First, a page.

Living 379 miles from Cincinnati has always made the Reds on radio important to me.

I first started listening to WLW during the 1969 season when Jim McIntire was their broadcaster, along with Joe Nuxhall. I liked McIntire. I liked Al Michael even better when he came along in 1971.

And then along came Marty.

Marty Brennaman’s voice has been a fixture in my house for the last four decades. More than my brother, my cousins, my in-laws, virtually anyone that I know. For the better part of eight months, Marty is a constant presence in my house.

The first home run call my newborn daughter ever heard was when Marty broadcasted one hit by Chris Sabo in April 1991. Marty was in my truck when Pete Rose got hit 4,192. Marty was in my truck again when Tom Browning finished his perfect game.

This one belongs to the Reds will never come close to being replicated. No one should dare use it, other than Marty. That’s his signature call.

And whenever someone says ‘Marty and Joe’ it brings back both great memories and tears to my eyes because Joe Nuxhall represented all that was good. Joe Nuxhall reminded me of my Dad.

I think Marty did this right. He’s retiring at the right time. From time to time, I would see negative comments on him on this web site and that’s fine. But I could never join that crowd. I have too many great memories of Marty Brennaman.

I only met him twice. The first time was in the Astrodome during the 1978 season. It was right after the gates opened and he was on the concourse heading for the broadcast booth. I recognized him and we shook hands and talked for just a moment.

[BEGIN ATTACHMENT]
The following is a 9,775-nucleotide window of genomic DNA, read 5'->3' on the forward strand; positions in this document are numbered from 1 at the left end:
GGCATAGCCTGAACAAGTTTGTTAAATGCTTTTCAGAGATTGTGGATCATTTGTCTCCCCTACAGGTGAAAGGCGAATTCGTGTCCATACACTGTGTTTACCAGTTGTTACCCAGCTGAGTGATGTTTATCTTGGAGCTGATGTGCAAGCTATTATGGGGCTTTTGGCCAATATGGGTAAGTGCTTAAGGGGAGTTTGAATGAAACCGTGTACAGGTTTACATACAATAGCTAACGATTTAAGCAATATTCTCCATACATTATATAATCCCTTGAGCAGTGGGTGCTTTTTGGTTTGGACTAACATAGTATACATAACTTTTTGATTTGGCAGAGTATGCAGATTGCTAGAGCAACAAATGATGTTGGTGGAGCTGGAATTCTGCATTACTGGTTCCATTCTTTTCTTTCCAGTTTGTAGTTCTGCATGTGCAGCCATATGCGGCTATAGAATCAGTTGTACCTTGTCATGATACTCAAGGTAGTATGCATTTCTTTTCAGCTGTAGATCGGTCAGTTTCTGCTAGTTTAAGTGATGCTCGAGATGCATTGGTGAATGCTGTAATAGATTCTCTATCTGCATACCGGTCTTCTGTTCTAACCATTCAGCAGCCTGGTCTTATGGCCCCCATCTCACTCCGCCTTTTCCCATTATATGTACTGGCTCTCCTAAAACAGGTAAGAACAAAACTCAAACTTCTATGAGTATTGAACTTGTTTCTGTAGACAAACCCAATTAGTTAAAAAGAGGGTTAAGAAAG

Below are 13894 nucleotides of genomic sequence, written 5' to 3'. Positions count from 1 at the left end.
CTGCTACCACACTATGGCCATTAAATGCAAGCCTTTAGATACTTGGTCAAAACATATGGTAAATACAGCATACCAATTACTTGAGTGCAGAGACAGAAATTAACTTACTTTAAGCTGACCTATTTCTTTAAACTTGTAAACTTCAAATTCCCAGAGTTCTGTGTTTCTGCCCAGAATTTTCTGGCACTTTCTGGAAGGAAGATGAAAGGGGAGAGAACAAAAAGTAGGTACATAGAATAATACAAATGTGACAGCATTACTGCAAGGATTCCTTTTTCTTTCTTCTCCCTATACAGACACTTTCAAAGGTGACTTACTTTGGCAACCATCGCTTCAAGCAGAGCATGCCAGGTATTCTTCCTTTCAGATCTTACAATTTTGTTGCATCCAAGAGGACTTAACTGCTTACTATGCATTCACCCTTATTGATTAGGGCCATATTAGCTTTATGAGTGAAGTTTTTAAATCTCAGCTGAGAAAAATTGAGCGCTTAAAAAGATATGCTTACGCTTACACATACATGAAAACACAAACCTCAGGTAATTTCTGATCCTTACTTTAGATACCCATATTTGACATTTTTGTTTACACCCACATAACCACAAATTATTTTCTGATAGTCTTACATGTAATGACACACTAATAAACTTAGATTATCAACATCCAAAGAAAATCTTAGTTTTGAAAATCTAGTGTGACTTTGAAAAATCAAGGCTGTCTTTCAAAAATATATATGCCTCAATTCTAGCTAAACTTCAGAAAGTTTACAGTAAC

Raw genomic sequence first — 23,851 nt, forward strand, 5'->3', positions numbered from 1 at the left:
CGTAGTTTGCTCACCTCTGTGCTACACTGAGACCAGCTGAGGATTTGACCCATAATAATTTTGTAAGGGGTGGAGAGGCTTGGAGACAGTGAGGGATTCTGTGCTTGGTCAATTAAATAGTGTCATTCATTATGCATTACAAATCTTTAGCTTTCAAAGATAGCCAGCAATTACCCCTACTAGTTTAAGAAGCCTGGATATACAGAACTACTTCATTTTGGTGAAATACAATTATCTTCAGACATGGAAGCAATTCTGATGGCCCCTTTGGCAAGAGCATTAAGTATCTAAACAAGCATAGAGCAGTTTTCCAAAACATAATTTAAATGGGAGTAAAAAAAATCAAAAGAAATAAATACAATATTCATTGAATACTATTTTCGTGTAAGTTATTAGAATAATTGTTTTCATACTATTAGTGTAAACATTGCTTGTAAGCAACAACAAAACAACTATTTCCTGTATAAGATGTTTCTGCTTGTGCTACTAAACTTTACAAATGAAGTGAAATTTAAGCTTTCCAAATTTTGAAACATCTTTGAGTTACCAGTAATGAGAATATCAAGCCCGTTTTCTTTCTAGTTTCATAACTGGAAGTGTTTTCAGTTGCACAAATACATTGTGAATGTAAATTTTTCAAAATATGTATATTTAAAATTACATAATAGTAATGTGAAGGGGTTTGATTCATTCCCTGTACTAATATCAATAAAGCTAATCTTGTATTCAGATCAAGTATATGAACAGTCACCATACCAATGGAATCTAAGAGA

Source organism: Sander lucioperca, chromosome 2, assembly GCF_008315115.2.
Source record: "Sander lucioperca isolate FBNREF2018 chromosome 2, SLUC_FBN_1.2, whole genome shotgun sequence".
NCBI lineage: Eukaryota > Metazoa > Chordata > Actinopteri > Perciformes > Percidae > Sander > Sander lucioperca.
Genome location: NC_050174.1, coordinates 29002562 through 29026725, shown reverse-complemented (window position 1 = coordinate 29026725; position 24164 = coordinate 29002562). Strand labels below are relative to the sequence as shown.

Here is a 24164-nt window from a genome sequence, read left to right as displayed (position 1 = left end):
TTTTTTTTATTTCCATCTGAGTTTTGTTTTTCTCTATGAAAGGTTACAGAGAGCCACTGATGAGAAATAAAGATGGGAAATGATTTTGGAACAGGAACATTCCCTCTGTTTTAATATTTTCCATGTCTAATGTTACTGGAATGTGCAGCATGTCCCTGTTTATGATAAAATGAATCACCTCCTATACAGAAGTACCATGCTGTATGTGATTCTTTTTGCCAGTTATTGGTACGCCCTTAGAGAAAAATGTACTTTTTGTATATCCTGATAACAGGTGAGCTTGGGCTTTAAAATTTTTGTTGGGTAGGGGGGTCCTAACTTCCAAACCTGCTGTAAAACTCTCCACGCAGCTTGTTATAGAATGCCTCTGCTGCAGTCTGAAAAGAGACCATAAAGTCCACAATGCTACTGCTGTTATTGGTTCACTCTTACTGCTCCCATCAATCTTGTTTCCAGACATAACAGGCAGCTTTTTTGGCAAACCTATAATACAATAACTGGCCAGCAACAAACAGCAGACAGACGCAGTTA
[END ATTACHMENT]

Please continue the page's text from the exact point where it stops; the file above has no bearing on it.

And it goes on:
The second time was in 1987 at a Reds banquet in a downtown Cincinnati hotel and my best friend and I had our picture taken with Marty and Joe. Later, they both signed an 8 X 10 photo made from that photo and it still hangs in my sports room.

I was at work on the day of his final broadcast and saw a tweet from John Fay that Marty said he had cried three times on the day of his final broadcast. I wish I could have made that 379 mile trip to be at Great American Ballpark for his final broadcast. It would have been fun but bittersweet. Especially with the Reds getting swept by the Brewers and finishing another dismal season in this era – the worst since The Great Depression. Especially since this Reds team hasn’t contended in years. And especially since this abject failure of a “rebuild.”

Nothing for Bruce. Nothing for Cueto. Nothing for Chapman. Zero, zilch, nothing at all.

I know Marty gets cantankerous. So do I.

But there’s too many good memories. Fond memories. World Series championships. Sparky. Eric Davis. Jay Bruce’s epic home run in 2010. And Marty’s favorite Reds team, the 1990 Reds.

Your voice spoke volumes in my house Marty. I’ll miss you.

4 Responses

  1. Mike

    Marty became a victim of this political correctness crap. Now days you can’t say someone’s performance stinks or their effort lacks cause you might hurt their little feelings. I’m nearly 70. I miss the call em like you see em announcers like Marty


    I thought this article was about Tommy Thrall, the man who will take over duties in broadcast booth with the Cowboy. Don’t get me wrong. I like hearing people’s fond memories of Marty. The title is just misleading.

    • Mike V

      agreed .. I thought we were going to learn a bit more about Tommy Thrall .

  3. greg mcdaniel

    John great article what I loved about Marty is he broadcasted the game thru the eyes of a fan. I work in the St.Louis area and have listened to the Cardinal announcers and believe me that according to them the Cards cannot do anything wrong. Marty told it like it was no matter what team the player played for or even if he was a superstar like Eric Davis. While I am sure Tommy Thrall will do a fine job, Martys voice will be missed. God bless and thanks Marty